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North Dakota’s bighorn sheep worth saving

They’re back. Welcome home.

In case you missed it, there was an important homecoming recently when bighorn sheep were released near Mandaree on the Fort Berthold reservation.

It’s been 150 years since bighorns roamed that part of the state and their return was celebrated by those who understood the significance of the effort to restore the bighorn population.

“There are historical accounts from our tribal members of hunting them with bow and arrow,” said Cory Spotted Bear, Twin Buttes councilman. “Crows Heart, a full-blooded Mandan and one of the last of the old timers, said they would go to the Little Missouri breaks specifically to hunt bighorns. To see these sheep released was very uplifting and emotional. It’s meaningful for us and the state.”

The introduction of bighorns to tribal land was done by the KUIU hunting and apparel company in a cooperative agreement between the Three Affiliated Tribes and the North Dakota Game and Fish Department.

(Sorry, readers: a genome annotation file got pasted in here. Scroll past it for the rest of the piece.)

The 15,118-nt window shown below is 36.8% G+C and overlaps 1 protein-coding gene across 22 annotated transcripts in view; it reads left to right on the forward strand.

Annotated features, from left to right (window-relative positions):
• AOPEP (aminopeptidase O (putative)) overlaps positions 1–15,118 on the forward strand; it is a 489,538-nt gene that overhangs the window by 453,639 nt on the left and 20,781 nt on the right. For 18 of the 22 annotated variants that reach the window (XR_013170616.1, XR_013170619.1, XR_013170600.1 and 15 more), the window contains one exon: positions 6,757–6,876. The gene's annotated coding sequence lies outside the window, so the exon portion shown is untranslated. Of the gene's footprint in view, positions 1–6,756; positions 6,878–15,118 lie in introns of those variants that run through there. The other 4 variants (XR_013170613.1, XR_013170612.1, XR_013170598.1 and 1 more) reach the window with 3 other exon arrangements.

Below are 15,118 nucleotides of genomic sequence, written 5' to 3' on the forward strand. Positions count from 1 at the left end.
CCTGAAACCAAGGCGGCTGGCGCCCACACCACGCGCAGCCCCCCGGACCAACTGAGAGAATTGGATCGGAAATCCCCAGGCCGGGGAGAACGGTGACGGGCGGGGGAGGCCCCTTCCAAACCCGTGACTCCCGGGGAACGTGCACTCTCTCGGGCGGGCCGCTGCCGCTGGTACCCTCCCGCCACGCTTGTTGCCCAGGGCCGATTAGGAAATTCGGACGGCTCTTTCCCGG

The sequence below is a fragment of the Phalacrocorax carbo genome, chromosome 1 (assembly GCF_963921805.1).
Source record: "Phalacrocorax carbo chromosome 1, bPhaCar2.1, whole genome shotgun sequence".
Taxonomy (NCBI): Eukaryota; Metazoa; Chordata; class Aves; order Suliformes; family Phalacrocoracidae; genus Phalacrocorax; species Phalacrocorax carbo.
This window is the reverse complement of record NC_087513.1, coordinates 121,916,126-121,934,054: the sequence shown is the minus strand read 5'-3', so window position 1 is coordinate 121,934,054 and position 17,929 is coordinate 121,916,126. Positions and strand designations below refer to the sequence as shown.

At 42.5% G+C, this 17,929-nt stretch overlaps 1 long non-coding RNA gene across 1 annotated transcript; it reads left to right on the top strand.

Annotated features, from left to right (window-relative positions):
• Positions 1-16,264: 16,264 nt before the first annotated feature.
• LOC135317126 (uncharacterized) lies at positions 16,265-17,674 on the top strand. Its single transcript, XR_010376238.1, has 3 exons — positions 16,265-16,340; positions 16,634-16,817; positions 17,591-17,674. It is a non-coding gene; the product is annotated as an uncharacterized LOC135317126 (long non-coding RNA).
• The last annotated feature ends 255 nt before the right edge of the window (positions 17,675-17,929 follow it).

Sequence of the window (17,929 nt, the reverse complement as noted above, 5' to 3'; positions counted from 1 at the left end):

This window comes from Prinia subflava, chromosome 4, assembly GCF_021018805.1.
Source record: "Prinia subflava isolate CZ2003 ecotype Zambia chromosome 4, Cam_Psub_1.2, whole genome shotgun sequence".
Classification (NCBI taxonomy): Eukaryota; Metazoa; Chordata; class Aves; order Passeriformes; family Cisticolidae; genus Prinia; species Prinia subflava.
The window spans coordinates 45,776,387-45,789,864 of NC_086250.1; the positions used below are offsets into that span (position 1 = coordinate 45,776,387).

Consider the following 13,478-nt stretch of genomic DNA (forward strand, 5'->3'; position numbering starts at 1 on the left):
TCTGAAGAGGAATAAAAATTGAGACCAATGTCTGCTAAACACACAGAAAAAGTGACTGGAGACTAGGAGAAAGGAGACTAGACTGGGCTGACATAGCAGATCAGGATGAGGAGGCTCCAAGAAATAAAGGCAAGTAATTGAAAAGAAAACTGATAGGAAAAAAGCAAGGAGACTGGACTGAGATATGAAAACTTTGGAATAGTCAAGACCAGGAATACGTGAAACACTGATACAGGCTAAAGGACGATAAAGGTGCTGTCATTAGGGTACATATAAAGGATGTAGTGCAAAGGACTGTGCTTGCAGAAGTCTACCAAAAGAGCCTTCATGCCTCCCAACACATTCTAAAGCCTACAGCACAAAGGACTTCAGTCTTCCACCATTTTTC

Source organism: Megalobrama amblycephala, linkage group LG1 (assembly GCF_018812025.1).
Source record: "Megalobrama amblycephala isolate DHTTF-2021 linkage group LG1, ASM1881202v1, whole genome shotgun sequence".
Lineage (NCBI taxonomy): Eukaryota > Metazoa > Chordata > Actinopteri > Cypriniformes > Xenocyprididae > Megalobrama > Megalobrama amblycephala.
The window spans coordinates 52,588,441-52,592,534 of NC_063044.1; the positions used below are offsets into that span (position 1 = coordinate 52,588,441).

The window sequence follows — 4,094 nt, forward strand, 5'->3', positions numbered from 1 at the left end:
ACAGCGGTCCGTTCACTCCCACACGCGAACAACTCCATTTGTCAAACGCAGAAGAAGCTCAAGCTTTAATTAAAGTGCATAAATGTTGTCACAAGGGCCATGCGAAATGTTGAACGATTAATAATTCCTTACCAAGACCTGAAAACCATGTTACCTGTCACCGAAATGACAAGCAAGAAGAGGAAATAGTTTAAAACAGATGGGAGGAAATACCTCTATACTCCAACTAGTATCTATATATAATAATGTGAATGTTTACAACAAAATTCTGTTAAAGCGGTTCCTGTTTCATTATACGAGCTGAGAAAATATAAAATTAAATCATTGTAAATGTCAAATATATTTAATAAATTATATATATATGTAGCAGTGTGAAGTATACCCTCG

In all, 30 bighorn sheep were released. The sheep were captured on the Rocky Boy Reservation located in north-central Montana and transported by trailers back to North Dakota.

There is no guarantee that the effort will succeed. There have been a myriad of changes in the environment since bighorns last occupied this part of the state – increased population, agriculture, oil development to name the obvious ones. But that is not to say that bighorn sheep can’t co-exist here today. In fact we very much hope they can. Seeing bighorns in the wild would be a real treat for locals and for anyone traveling through the state.

It’s too late to save the dinosaurs, and bison will never blanket the plains of North Dakota as they once did, but it is not too late to help save our native bighorn sheep. We owe that to the lands we are blessed to occupy.

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